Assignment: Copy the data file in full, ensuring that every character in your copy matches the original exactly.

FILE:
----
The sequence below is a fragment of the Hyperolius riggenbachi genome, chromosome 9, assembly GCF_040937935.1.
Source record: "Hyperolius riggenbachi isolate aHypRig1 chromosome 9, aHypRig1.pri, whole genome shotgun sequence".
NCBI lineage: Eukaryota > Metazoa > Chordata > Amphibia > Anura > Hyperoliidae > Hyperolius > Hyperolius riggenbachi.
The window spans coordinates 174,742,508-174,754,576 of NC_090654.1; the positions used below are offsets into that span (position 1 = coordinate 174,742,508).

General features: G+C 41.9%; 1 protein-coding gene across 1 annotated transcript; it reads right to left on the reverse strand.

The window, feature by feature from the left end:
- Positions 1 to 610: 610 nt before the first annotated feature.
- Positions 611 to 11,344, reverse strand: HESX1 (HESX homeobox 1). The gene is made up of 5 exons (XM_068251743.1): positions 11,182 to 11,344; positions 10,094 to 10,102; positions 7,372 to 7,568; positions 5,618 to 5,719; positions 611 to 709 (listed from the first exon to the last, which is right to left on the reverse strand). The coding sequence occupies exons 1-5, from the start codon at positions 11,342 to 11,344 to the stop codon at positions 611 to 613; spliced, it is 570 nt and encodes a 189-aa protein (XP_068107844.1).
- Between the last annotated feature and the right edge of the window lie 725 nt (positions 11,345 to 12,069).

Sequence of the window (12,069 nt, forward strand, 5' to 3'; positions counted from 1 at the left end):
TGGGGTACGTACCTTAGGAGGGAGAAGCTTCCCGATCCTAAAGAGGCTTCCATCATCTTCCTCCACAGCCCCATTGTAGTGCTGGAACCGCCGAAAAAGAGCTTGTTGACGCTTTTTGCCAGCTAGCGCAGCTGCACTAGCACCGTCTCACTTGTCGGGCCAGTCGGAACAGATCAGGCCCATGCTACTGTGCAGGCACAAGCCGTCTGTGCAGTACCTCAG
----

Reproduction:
The sequence below is a fragment of the Hyperolius riggenbachi genome, chromosome 9, assembly GCF_040937935.1.
Source record: "Hyperolius riggenbachi isolate aHypRig1 chromosome 9, aHypRig1.pri, whole genome shotgun sequence".
NCBI lineage: Eukaryota > Metazoa > Chordata > Amphibia > Anura > Hyperoliidae > Hyperolius > Hyperolius riggenbachi.
The window spans coordinates 174,742,508-174,754,576 of NC_090654.1; the positions used below are offsets into that span (position 1 = coordinate 174,742,508).

General features: G+C 41.9%; 1 protein-coding gene across 1 annotated transcript; it reads right to left on the reverse strand.

The window, feature by feature from the left end:
- Positions 1 to 610: 610 nt before the first annotated feature.
- Positions 611 to 11,344, reverse strand: HESX1 (HESX homeobox 1). The gene is made up of 5 exons (XM_068251743.1): positions 11,182 to 11,344; positions 10,094 to 10,102; positions 7,372 to 7,568; positions 5,618 to 5,719; positions 611 to 709 (listed from the first exon to the last, which is right to left on the reverse strand). The coding sequence occupies exons 1-5, from the start codon at positions 11,342 to 11,344 to the stop codon at positions 611 to 613; spliced, it is 570 nt and encodes a 189-aa protein (XP_068107844.1).
- Between the last annotated feature and the right edge of the window lie 725 nt (positions 11,345 to 12,069).

Sequence of the window (12,069 nt, forward strand, 5' to 3'; positions counted from 1 at the left end):
TGGGGTACGTACCTTAGGAGGGAGAAGCTTCCCGATCCTAAAGAGGCTTCCATCATCTTCCTCCACAGCCCCATTGTAGTGCTGGAACCGCCGAAAAAGAGCTTGTTGACGCTTTTTGCCAGCTAGCGCAGCTGCACTAGCACCGTCTCACTTGTCGGGCCAGTCGGAACAGATCAGGCCCATGCTACTGTGCAGGCACAAGCCGTCTGTGCAGTACCTCAG